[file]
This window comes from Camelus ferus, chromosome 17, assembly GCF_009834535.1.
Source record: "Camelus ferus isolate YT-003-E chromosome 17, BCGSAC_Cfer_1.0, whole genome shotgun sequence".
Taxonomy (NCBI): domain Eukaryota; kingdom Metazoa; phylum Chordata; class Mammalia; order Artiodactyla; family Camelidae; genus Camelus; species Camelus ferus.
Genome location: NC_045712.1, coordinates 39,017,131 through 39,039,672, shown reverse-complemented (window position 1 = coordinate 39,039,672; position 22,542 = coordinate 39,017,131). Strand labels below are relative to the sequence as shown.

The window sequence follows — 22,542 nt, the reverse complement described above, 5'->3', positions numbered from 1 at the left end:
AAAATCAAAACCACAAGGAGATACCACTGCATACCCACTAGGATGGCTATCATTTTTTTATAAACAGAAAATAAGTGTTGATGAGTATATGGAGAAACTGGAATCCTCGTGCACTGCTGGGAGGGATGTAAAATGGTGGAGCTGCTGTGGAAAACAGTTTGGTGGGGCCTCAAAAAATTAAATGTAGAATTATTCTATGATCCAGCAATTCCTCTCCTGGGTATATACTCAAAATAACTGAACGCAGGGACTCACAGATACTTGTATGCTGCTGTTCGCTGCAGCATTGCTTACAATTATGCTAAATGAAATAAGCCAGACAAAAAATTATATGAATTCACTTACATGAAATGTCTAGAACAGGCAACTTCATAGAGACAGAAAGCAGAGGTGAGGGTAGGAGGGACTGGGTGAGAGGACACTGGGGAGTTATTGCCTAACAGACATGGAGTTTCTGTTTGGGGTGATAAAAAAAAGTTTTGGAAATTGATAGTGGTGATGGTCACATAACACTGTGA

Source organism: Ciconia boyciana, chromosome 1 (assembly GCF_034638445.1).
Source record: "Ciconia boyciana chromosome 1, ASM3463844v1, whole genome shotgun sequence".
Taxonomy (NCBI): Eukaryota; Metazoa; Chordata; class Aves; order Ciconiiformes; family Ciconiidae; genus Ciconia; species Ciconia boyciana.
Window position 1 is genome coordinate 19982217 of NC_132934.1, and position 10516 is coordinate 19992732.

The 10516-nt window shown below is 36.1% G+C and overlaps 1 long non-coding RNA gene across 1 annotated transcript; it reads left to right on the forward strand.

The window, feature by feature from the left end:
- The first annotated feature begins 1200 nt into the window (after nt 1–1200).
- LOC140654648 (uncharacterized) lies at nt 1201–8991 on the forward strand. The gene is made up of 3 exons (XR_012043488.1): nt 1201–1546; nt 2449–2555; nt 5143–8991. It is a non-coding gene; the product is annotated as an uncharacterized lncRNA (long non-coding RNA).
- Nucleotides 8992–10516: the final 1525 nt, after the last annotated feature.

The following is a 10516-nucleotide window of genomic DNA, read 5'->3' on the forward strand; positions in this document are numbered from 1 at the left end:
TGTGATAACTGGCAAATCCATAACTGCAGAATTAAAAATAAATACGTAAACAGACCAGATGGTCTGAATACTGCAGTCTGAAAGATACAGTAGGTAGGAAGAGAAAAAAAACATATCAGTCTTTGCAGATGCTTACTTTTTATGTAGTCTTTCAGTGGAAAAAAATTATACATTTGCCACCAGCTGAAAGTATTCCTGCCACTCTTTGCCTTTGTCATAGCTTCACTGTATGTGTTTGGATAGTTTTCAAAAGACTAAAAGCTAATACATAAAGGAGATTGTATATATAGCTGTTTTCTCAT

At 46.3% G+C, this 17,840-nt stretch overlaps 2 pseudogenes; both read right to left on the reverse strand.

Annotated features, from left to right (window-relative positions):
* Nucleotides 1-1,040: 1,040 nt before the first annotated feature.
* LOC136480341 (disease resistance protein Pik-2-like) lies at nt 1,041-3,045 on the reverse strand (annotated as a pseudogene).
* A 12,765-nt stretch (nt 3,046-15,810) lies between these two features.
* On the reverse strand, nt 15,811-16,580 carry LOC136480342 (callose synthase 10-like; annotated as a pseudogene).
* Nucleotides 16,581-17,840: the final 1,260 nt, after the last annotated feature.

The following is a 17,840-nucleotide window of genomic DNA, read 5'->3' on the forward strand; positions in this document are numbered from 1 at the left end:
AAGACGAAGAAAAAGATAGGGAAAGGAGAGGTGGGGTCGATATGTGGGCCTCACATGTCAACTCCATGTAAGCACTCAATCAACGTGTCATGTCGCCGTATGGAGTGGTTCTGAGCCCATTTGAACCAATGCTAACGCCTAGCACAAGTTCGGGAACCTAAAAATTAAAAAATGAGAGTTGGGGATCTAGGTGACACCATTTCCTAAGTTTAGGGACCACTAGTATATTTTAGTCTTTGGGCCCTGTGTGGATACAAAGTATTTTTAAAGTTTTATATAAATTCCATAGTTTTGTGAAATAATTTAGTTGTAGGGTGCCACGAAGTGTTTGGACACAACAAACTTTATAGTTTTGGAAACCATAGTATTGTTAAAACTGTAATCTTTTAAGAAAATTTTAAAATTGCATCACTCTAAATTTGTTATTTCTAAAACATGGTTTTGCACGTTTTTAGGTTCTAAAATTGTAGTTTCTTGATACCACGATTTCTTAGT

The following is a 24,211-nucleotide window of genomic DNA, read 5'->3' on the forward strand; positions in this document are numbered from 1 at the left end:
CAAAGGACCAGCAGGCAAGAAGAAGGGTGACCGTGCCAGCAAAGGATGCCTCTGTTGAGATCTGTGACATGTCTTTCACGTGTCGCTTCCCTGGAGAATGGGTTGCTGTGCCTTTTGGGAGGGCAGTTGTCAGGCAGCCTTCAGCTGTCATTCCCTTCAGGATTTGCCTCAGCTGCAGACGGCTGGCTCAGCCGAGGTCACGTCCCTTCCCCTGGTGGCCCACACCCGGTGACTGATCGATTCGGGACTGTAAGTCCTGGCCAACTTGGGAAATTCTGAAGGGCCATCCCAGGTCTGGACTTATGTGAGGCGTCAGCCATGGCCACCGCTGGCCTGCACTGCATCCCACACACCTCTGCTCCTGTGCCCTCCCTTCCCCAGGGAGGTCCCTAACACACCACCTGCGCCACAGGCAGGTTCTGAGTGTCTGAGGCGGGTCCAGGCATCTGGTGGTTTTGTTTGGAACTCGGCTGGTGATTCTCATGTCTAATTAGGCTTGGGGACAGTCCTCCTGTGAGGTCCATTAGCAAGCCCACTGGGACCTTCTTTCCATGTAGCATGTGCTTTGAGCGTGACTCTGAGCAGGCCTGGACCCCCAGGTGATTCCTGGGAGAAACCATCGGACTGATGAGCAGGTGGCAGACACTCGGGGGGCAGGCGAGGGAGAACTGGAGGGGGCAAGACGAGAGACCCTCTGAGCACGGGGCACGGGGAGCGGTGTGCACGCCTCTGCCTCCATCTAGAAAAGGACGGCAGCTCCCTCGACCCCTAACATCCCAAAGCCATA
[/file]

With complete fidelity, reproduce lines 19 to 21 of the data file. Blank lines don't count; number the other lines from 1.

Annotated features, from left to right (window-relative positions):
* Nucleotides 1-1,040: 1,040 nt before the first annotated feature.
* LOC136480341 (disease resistance protein Pik-2-like) lies at nt 1,041-3,045 on the reverse strand (annotated as a pseudogene).